Birdcloud, the straight-outta-Murfreesboro, Tenn. duo of Jasmin Kaset and Makenzie Green, will tell you that they don’t party as much as they used to. They’ll tell you that you shouldn’t mistake the characters in their music — a perfect blend of acoustic roots-country instrumentation, punk attitude, and more depraved sex, drugs, and booze than a Motley Crue biography — for the two women you see onstage. And they’ll tell you that, in order to maintain their performing and recording schedule, they’ve toned down their carousing a good bit since forming five years ago.

Then you get an addendum: “We raise hell in Charleston, though,” Green says. “Did you hear about what happened when we were there last December and we played The Royal American?”

We haven’t. Do tell.

“It was the owner’s birthday, and I got completely naked onstage and we ended up having this huge damn cake-fight,” she says. “The guys from the venue told us recently that there’s still cake all over the fuckin’ place.”

So maybe take the “We’ve-toned-it-down” story with a grain of salt. Or frosting.

But whether they’re in a food-fighting, clothes-shedding mood or not, Birdcloud is a must-see band because of their songs, which take stereotypical Southern tropes and turn them inside out, somehow existing as hilarious parodies, incisive character studies, and mercilessly honest tales all at the same time, usually in under three minutes.

There’s the extended middle finger of “Fuck You, Cop,” for example, a twangy hoedown that adds a rhythm section to the duo’s typical acoustic guitar-and-mandolin setup. There’s “Washin’ My Big Ole Pussy,” which is about exactly what the title says it’s about, with the added details that the protagonist is washing said area in the Mississippi River, and that, “Them young men on their jet skis/I sure hope that they see me/Washin’ my big ole pussy ‘fore I go to town.”

So Birdcloud is not for the faint of heart, in other words, but they’re no joke, either. Their vocal harmonies are ragged but right, and their songs are catchy as hell.


Green and Kaset originally didn’t like each other when they met in Murfreesboro in 2009, but they got over it pretty quickly and became close friends. “You grow up and then put your adolescent bullshit behind you,” Green says. “We both knew it was good because we gravitated toward each other.”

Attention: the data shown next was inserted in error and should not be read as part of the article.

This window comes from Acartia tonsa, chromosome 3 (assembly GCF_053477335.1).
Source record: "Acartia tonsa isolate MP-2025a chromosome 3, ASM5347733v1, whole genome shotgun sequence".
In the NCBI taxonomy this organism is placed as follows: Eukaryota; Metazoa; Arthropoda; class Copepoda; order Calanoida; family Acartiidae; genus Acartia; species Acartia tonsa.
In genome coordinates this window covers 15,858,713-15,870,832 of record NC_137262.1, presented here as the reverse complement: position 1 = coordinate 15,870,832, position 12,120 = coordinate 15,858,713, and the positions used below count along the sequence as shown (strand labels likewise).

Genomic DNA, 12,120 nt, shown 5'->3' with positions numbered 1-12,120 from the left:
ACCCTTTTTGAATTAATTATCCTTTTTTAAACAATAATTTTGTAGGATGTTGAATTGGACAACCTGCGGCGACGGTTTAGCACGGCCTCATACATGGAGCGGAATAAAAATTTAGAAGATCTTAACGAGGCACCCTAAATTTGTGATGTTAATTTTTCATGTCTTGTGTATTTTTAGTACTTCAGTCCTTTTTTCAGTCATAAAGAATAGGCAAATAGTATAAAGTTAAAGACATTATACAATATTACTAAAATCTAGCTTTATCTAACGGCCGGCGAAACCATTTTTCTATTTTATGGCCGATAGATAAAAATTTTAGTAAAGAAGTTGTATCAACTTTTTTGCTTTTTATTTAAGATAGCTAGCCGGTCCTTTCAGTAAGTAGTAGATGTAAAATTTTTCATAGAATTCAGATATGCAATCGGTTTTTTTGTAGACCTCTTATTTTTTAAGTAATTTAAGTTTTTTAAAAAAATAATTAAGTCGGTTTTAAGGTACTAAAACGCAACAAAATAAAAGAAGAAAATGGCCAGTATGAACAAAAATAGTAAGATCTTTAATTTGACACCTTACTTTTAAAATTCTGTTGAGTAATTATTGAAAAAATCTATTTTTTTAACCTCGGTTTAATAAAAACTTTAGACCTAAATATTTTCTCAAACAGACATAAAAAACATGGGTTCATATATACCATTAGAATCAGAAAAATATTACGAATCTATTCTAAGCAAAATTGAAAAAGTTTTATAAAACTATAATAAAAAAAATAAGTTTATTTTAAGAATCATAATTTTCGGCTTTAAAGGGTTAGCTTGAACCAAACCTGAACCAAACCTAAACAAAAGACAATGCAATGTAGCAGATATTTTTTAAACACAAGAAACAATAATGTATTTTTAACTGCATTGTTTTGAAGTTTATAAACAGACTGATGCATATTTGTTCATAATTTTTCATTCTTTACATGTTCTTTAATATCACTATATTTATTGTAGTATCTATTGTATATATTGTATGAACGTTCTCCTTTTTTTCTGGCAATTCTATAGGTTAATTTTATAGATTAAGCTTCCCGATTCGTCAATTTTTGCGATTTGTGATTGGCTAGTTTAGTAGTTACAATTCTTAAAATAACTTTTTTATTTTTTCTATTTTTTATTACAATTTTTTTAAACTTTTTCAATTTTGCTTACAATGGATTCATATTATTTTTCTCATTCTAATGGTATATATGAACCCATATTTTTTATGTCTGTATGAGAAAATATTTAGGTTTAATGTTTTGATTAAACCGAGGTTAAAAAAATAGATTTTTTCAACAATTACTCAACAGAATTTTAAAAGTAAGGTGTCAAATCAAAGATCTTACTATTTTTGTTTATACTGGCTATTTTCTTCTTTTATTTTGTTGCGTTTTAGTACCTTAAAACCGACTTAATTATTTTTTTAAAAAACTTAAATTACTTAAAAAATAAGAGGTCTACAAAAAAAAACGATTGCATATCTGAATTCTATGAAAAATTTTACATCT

“We were both pretty influenced by where we’re from,” Kaset says. “We both grew up around the pop country shit that was on the radio all the time.”

But both of them say it’s a mistake to think of their raw acoustic twang as a backlash against the dreck that’s on country radio these days, both because they consider themselves a lot more influenced by punk, and because they don’t want their names mentioned in the same breath as that crap.

“I don’t think what’s on the radio right now dignifies an intelligent response,” Kaset says. “I think whatever that is is a complete breakdown in communication and something’s gone very awry. They’re just appealing to the lowest common denominator.”

“We don’t have an agenda,” Green adds. “What we do is what we do, and it’s unlike anything they do. There’s not another Birdcloud, and there could never be another Birdcloud. There are a million Luke Bryans and million Blake Sheltons, and they all suck.”

Ultimately, what they do boils down to characters and stories, ones that are deeply rooted in the South but have universal themes, no matter how primal and sleazy those themes might be. Just like the best country music used to do.

“I think our music is about the human experience,” Green says. “But a lot of it is about the human experience in the South, the kind of people we grew up around and their perspective. We write in a lot of different characters’ voices.”

And though they admit that in their early days, a lot of their material was written specifically to piss off conservatives, they’ve moved away from that deliberate approach in the last few years.

“Now, it’s more like, ‘Do you remember that girl we went to college with that would let guys do her up the ass so that she could still be a virgin for her future husband?'” Kaset says, referring to “Saving Myself for Jesus,” the last song on their most recent release, Singles Only. “We weren’t thinking, ‘Let’s piss off a bunch of Christians,’ we were thinking that ‘That girl was hilarious.'”

Nowadays, the group simply finds some chord changes they like and throws out some lyrical ideas. “We talk about, ‘Do you want it to be about this fucked up thing or that fucked up thing?'” Green says. “We’ve developed our own language at this point; we got it down to a science. We write what we want to write, and if someone gets their feelings hurt or doesn’t get the humor of it, then don’t listen to it. It’s meant to be fuckin’ ridiculous.”